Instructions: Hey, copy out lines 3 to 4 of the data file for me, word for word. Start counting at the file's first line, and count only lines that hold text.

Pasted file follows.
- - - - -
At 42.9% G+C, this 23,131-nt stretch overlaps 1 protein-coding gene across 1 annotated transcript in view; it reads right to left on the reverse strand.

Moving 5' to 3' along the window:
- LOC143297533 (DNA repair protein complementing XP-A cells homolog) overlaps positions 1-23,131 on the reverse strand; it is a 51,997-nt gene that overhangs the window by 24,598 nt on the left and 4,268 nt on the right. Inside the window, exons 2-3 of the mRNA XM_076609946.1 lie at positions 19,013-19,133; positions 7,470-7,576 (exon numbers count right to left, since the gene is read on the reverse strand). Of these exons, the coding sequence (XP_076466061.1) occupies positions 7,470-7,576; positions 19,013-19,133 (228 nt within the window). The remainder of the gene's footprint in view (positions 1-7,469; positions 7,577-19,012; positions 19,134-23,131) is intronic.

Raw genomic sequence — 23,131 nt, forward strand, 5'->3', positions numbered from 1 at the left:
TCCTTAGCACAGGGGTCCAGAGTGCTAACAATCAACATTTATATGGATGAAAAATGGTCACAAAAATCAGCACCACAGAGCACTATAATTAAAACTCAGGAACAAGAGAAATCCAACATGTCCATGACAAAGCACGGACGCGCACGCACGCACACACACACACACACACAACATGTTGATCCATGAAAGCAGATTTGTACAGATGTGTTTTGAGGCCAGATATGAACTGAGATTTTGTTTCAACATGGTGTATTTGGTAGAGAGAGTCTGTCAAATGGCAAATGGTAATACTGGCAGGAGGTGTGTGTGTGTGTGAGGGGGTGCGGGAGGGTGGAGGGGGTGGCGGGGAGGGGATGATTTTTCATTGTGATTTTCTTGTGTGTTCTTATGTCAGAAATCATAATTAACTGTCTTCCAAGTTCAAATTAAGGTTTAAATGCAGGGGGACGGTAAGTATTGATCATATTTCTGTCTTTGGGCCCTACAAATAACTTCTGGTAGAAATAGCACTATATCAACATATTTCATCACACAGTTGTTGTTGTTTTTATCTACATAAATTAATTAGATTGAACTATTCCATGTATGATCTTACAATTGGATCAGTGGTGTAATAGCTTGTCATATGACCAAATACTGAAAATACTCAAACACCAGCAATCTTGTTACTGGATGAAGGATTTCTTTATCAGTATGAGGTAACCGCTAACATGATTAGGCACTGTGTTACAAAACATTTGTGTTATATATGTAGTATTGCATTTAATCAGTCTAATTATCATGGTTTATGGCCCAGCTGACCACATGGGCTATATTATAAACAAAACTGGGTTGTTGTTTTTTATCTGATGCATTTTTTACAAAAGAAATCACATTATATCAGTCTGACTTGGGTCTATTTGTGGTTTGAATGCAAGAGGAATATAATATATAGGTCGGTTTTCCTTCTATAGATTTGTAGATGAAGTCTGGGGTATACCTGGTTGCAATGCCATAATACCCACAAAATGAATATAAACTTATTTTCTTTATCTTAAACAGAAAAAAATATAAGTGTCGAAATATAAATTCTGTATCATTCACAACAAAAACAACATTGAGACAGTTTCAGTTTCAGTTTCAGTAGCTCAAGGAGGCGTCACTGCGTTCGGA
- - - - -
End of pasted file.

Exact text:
- LOC143297533 (DNA repair protein complementing XP-A cells homolog) overlaps positions 1-23,131 on the reverse strand; it is a 51,997-nt gene that overhangs the window by 24,598 nt on the left and 4,268 nt on the right. Inside the window, exons 2-3 of the mRNA XM_076609946.1 lie at positions 19,013-19,133; positions 7,470-7,576 (exon numbers count right to left, since the gene is read on the reverse strand). Of these exons, the coding sequence (XP_076466061.1) occupies positions 7,470-7,576; positions 19,013-19,133 (228 nt within the window). The remainder of the gene's footprint in view (positions 1-7,469; positions 7,577-19,012; positions 19,134-23,131) is intronic.

Raw genomic sequence — 23,131 nt, forward strand, 5'->3', positions numbered from 1 at the left: